Theresia Fisch was born in Keetmanshoop, a town in the Southern region of Namibia. She moved to Swakopmund with her husband and 5 sons to seek a better life for the family. However, as a result of the pandemic, the livelihood of her family was adversely affected. Suddenly, at 63 years of age and a pensioner, Theresia needed to find another means of survival through urban agriculture.
'I saw an advertisement on the Swakopmund municipality notice board about the Build Back Better urban agriculture project here in Swakopmund. I was very much interested and decided to apply. After a short period, I received a call informing me that my application was successful. I was so excited, and I had hope, although I was nervous about starting something new at my age.'
It had not been an easy take-off for Theresia and the other women, men and youth beneficiaries as they needed to learn about urban agriculture from scratch. Like the BBB beneficiaries, implementing the BBB urban garden project in Swakopmund city also started on a clean slate. While managing the intake of beneficiaries to ensure the inclusion of the most vulnerable persons, there was also a need to identify the right urban agricultural technology to implement. This was due to the unique challenges of the coastal climate and environment. As a result of several consultations with agricultural and environmental experts in the Ministry of Agriculture, Water and Land Reform (MAWLR), the Sustainable Coastal Gardening Community Program (SCGCP), and other technical partners, the decision was made to install greenhouses and raised beds. This approach was reached to mitigate the adverse environmental and climate conditions of the coastal city. The innovative urban farming solution also provides a fully controlled environment, which ensures all year food production.
The BBB urban agriculture is the brainchild of a multi-stakeholder partnership that includes the Government of Japan, UNDP Namibia, the Municipality of Swakopmund, and the Ministry of Agriculture, Water and Land Reform. The project is in line with the Government of Japan’s Supplementary Budget priorities of 2020 and responds to the current socio-economic impact of the pandemic in Namibia. The BBB urban agriculture project focuses on improving the individual health and nutrition of vulnerable urban households while also enhancing Namibia’s local food systems.
While the greenhouse and raised beds were being constructed, Theresia and the other beneficiaries of the urban agriculture project started receiving theoretical and practical training in horticultural practices. Their training included organic composting, sustainable crop production, and agro-marketing. Furthermore, the BBB beneficiaries were taken on excursions to similar greenhouse schemes in the city. During these excursions, they witnessed live demonstrations on the benefits of applying different types of composting. They were provided with hands-on experience on soil-water retention and the levels needed by different crop types. They also gained valuable knowledge on the suitable cash crops to grow, considering the weather conditions and raised bed technology. Thus, the project focuses on producing cucumbers, beetroots, tomatoes, green peppers and sweet potatoes. Finally, in July 2021, the greenhouse and raised-bed urban garden was fully functional, and Theresia and her fellow beneficiaries put their training into action.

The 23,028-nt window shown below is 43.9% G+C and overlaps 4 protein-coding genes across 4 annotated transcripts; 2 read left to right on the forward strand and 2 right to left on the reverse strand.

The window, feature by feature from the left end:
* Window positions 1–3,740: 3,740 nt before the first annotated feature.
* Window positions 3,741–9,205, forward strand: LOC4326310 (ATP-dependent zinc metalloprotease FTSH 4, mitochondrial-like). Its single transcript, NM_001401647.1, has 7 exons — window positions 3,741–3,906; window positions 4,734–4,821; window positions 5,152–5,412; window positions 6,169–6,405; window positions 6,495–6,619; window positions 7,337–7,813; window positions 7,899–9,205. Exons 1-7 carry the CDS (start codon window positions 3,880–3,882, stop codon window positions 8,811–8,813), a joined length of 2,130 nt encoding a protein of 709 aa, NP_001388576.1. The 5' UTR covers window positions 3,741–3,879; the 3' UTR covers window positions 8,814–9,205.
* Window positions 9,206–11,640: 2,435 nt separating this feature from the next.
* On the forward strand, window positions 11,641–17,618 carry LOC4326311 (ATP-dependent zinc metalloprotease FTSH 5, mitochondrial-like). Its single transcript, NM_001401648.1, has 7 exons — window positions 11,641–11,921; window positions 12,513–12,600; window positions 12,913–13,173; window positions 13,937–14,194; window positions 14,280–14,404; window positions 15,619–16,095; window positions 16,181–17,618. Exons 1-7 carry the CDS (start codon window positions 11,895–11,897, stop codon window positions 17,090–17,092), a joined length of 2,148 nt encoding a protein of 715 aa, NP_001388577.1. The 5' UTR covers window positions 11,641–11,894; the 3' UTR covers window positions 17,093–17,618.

After four months, Theresia describes her emotional experience of the first harvest.
'I am so excited and thankful for this opportunity. I did not only learn how to grow crops but also how to start a business in agriculture. I can't wait to share my knowledge with other fellow Namibians, especially the unemployed youth in my community. Agriculture is our hope for the future. Although it requires a lot of physical effort, there are certainly great benefits because it can solve poverty, sickness, and unemployment.'
The BBB urban agriculture project is also implementing similar multi-faceted interventions in three other regions in Namibia (Kavango East, Khomas and Hardap). These interventions are focused on enhancing the production of horticultural crops that address nutritional deficiencies affecting urban communities.